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Philos Trans R Soc Lond B Biol Sci ; 376(1831): 20200228, 2021 08 16.
Article in English | MEDLINE | ID: covidwho-1284967


The goal of achieving enhanced diagnosis and continuous monitoring of human health has led to a vibrant, dynamic and well-funded field of research in medical sensing and biosensor technologies. The field has many sub-disciplines which focus on different aspects of sensor science; engaging engineers, chemists, biochemists and clinicians, often in interdisciplinary teams. The trends which dominate include the efforts to develop effective point of care tests and implantable/wearable technologies for early diagnosis and continuous monitoring. This review will outline the current state of the art in a number of relevant fields, including device engineering, chemistry, nanoscience and biomolecular detection, and suggest how these advances might be employed to develop effective systems for measuring physiology, detecting infection and monitoring biomarker status in wild animals. Special consideration is also given to the emerging threat of antimicrobial resistance and in the light of the current SARS-CoV-2 outbreak, zoonotic infections. Both of these areas involve significant crossover between animal and human health and are therefore well placed to seed technological developments with applicability to both human and animal health and, more generally, the reviewed technologies have significant potential to find use in the measurement of physiology in wild animals. This article is part of the theme issue 'Measuring physiology in free-living animals (Part II)'.

Biosensing Techniques/instrumentation , COVID-19/diagnosis , Synthetic Biology/methods , Wearable Electronic Devices , Zika Virus Infection/veterinary , Zoonoses/diagnosis , Animals , Animals, Wild/microbiology , Animals, Wild/parasitology , Animals, Wild/virology , Biomarkers/analysis , Cell Engineering/methods , Humans , Monitoring, Physiologic/instrumentation , Monitoring, Physiologic/methods , Nanotechnology/instrumentation , Nanotechnology/methods , Point-of-Care Testing , Zika Virus Infection/diagnosis
ACS Nano ; 14(12): 16180-16193, 2020 12 22.
Article in English | MEDLINE | ID: covidwho-974870


The management of the COVID-19 pandemic has relied on cautious contact tracing, quarantine, and sterilization protocols while we await a vaccine to be made widely available. Telemedicine or mobile health (mHealth) is well-positioned during this time to reduce potential disease spread and prevent overloading of the healthcare system through at-home COVID-19 screening, diagnosis, and monitoring. With the rise of mass-fabricated electronics for wearable and portable sensors, emerging telemedicine tools have been developed to address shortcomings in COVID-19 diagnostics, monitoring, and management. In this Perspective, we summarize current implementations of mHealth sensors for COVID-19, highlight recent technological advances, and provide an overview on how these tools may be utilized to better control the COVID-19 pandemic.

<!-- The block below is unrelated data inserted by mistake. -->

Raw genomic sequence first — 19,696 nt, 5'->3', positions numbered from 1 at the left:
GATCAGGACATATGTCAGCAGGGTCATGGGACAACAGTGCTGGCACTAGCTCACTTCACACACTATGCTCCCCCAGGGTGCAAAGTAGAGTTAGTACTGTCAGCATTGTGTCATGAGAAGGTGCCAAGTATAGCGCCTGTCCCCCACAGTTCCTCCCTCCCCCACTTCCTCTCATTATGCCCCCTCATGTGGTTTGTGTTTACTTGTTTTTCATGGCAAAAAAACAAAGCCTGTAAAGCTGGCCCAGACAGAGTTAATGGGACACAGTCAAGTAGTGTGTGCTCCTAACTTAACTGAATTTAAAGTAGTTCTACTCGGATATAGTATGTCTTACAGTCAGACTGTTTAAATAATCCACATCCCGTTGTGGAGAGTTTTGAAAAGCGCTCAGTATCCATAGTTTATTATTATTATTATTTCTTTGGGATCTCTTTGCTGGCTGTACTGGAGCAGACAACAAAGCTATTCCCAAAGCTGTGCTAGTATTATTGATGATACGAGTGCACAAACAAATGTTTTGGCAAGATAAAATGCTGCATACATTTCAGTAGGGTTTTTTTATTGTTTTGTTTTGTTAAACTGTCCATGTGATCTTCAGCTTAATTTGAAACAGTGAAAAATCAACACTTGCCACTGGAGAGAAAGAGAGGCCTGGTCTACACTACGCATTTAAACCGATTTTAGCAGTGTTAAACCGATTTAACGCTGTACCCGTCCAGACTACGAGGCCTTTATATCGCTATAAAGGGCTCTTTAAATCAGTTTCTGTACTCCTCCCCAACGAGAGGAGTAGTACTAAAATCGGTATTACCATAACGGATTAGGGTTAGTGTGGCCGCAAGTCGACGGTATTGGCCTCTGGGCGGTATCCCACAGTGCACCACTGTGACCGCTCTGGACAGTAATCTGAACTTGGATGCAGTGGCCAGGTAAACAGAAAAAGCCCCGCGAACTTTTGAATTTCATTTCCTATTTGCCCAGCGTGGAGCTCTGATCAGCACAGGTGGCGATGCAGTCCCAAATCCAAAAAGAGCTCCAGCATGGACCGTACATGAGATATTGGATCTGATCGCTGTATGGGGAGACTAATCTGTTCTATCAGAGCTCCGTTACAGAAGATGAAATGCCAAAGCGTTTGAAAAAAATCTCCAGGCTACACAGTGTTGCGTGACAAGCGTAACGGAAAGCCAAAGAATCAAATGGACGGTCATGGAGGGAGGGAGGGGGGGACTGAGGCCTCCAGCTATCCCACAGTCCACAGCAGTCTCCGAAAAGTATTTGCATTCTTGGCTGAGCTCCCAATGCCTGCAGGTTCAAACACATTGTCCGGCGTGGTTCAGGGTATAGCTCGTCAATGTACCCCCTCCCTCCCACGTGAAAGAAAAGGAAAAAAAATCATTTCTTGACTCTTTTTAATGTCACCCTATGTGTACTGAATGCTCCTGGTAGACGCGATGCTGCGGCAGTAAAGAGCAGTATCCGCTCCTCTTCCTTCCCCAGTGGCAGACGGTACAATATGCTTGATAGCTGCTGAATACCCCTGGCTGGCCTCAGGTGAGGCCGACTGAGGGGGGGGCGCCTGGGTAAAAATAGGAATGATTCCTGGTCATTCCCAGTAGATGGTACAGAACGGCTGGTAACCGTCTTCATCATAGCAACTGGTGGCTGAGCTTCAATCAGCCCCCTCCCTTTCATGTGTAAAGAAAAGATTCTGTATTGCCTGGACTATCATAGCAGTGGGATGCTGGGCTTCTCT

COVID-19 Testing/methods , COVID-19/diagnosis , COVID-19/therapy , Disease Management , SARS-CoV-2/genetics , Telemedicine/methods , Antigens, Viral/analysis , Biosensing Techniques/instrumentation , COVID-19/pathology , COVID-19/virology , COVID-19 Testing/instrumentation , Contact Tracing/instrumentation , Humans , Mobile Applications/supply & distribution , Monitoring, Physiologic/instrumentation , Monitoring, Physiologic/methods , Nanotechnology/instrumentation , Nanotechnology/methods , Physical Distancing , Point-of-Care Systems/organization & administration , Point-of-Care Testing/organization & administration , Quarantine/organization & administration , SARS-CoV-2/immunology , Telemedicine/instrumentation
ACS Nano ; 14(4): 5135-5142, 2020 04 28.
Article in English | MEDLINE | ID: covidwho-59591


Coronavirus disease 2019 (COVID-19) is a newly emerging human infectious disease caused by severe acute respiratory syndrome coronavirus 2 (SARS-CoV-2, previously called 2019-nCoV). Based on the rapid increase in the rate of human infection, the World Health Organization (WHO) has classified the COVID-19 outbreak as a pandemic. Because no specific drugs or vaccines for COVID-19 are yet available, early diagnosis and management are crucial for containing the outbreak. Here, we report a field-effect transistor (FET)-based biosensing device for detecting SARS-CoV-2 in clinical samples. The sensor was produced by coating graphene sheets of the FET with a specific antibody against SARS-CoV-2 spike protein. The performance of the sensor was determined using antigen protein, cultured virus, and nasopharyngeal swab specimens from COVID-19 patients. Our FET device could detect the SARS-CoV-2 spike protein at concentrations of 1 fg/mL in phosphate-buffered saline and 100 fg/mL clinical transport medium. In addition, the FET sensor successfully detected SARS-CoV-2 in culture medium (limit of detection [LOD]: 1.6 × 101 pfu/mL) and clinical samples (LOD: 2.42 × 102 copies/mL). Thus, we have successfully fabricated a promising FET biosensor for SARS-CoV-2; our device is a highly sensitive immunological diagnostic method for COVID-19 that requires no sample pretreatment or labeling.

Betacoronavirus/isolation & purification , Biosensing Techniques , Coronavirus Infections/diagnosis , Pneumonia, Viral/diagnosis , Transistors, Electronic , COVID-19 , COVID-19 Testing , Clinical Laboratory Techniques , Graphite , Humans , Nanotechnology/instrumentation , Nasal Cavity , Pandemics , SARS-CoV-2 , Specimen Handling